- Review by Oisín Walsh
Chirstopher Robin starts off at a slow pace. Following on from a brief moment where the inhabitants of the Hundred Acre Wood say goodbye to Christopher Robin, we see how he grows up through boarding school and lands himself in a dull and lifeless, if comfortable job as the efficiency manager at a luggage factory. Exciting. But when a situation arises at work, he has to deny himself a weekend away with his wife and daughter so that he may work to find a solution. Enter Pooh Bear, as he wakes up in The Hundred Acre Wood which has become a more misty and uninviting area. While Pooh searches for some honey he discovers that none of his friends can be found. He somehow manages to find himself in the real world and encounters the adult Christopher.
Ewan McGregor as the adult Christopher Robin plays his part well but he never steals the show, nor should he, because the best thing about the film is inevitably Winnie-The-Pooh. His simple if silly turns of phrase should never fail to bring a smile to your face and he is voiced perfectly by Jim Cummings. This can also be said for the other characters of the Hundred Acre Wood (a favourite being Eeyore, the gloomy toy donkey without a tail). Whether or not you are familiar with the stories by A.A. Milne and the illustrations of E.H. Sheperd, you will know these characters immediately and just as quickly love them.
The animation places the characters as the toy teddies they were inspired from with the exception of Rabbit and Owl who are of course inspired by the real life animals. While this may seem somewhat jarring at first, particularly if you are accustomed to the earlier Disney adaptions where they are hand-drawn, you become used to it after a short while. They appear like real living teddies and what I found most striking of all was how they appeared ever so slightly aged over the years, just as Christopher has gotten older. They look as if your childhood toys had been left sitting in a box in the attic for decades. It’s a small thing, but its effective and makes the animation work alongside the real world.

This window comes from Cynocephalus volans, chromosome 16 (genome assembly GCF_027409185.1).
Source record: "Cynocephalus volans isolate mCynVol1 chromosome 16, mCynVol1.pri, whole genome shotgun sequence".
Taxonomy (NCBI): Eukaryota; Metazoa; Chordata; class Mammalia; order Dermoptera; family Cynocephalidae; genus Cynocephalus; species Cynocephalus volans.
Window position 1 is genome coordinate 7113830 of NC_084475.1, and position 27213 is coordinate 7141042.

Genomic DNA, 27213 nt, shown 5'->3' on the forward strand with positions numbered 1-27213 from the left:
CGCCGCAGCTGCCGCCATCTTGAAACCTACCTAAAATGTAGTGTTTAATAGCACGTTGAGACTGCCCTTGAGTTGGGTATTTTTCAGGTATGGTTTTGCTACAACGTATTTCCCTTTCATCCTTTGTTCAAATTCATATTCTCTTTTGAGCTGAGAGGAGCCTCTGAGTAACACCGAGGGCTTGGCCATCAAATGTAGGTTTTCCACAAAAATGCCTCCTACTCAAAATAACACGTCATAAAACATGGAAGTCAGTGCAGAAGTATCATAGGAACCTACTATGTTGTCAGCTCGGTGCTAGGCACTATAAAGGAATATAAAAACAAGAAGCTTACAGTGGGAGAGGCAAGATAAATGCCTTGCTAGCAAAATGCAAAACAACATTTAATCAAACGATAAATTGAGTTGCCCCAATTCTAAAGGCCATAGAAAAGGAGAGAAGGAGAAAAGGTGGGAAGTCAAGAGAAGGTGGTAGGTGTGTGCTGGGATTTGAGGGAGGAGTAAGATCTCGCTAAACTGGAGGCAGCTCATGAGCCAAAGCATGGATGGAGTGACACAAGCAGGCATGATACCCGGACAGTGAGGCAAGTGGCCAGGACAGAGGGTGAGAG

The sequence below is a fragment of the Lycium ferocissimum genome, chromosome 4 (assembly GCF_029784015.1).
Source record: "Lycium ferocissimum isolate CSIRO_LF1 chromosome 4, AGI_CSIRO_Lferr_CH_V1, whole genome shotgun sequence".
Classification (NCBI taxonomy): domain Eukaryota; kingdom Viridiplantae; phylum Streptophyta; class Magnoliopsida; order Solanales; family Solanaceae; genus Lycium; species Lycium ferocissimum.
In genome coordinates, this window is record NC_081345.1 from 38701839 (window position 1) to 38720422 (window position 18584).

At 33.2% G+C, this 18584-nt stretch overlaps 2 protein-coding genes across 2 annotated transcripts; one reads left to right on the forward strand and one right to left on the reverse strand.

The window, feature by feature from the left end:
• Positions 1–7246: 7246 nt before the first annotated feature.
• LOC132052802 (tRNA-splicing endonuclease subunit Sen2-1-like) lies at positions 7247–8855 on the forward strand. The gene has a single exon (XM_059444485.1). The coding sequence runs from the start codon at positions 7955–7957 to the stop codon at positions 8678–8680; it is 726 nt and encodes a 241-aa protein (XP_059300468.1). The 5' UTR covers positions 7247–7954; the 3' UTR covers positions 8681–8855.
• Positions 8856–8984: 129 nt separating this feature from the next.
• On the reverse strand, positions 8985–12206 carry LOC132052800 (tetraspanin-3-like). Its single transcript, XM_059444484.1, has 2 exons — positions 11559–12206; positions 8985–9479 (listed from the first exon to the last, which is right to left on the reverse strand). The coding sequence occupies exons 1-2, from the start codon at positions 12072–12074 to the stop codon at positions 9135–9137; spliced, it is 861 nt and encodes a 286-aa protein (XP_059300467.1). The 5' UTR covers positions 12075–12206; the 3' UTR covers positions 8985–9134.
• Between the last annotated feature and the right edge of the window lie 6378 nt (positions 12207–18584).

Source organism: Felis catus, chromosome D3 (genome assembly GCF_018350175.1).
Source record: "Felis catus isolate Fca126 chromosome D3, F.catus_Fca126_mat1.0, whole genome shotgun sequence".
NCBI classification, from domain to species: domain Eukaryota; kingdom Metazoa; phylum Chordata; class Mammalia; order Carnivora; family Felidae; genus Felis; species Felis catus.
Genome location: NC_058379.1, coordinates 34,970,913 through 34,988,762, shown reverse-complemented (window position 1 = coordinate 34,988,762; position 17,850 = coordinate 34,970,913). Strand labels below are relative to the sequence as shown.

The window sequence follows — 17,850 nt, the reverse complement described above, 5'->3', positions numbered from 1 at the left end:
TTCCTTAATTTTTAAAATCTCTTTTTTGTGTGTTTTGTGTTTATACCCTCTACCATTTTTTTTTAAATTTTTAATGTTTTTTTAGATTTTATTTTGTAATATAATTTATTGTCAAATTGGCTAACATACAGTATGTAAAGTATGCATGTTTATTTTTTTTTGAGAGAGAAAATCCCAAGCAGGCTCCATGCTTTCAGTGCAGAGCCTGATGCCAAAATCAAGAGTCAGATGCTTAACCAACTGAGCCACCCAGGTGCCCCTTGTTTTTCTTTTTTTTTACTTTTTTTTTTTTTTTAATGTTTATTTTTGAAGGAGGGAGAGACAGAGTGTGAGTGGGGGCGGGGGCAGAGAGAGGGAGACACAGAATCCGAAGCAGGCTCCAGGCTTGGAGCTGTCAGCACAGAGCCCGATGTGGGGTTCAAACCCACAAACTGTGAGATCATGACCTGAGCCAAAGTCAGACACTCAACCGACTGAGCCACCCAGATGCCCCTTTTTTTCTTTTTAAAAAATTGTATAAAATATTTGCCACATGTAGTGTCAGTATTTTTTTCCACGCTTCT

However, the plot is what lets the film down. Christopher Robin is having trouble at work and at home. He has to work out how to save the company money or he will be forced to let go much of his staff. He has become neglectful of his family but can’t see it. So while Christopher goes to return Pooh to The Hundred Acre Wood he is also working to save the company. The plot serves its function, our hero is stressed and needs to be able to see the joyous things in life, but the return of Pooh helps him find a resolution and restore his once happy self. It is not very inspired or original; maybe it doesn’t need to be. The final message is just that Christopher Robin should spend more time with his family than at work. It’s just not very special and I doubt it holds much appeal for children. Most of the joy to be found in the film is in reiterations of quotes from the original stories and poems. A favourite of mine being “People say nothing is impossible, but I do nothing every day”. The narrative almost serves as a vehicle to deliver these familiar phrases, which is not the worst thing it could be.
I enjoyed this film a lot and I would not say I was disappointed only that I was not amazed by the final product. I don’t believe it achieved a level of excellence that the characters of the film can certainly deliver on. I was emotional a lot as the film played out but it slows down into dull moments too often for it to be truly wonderful. Winnie-The-Pooh and Christopher Robin and the other inhabitants of The Hundred Acre Wood are timeless, but this movie won’t be. Disney can do better, and Winnie-The-Pooh deserves better.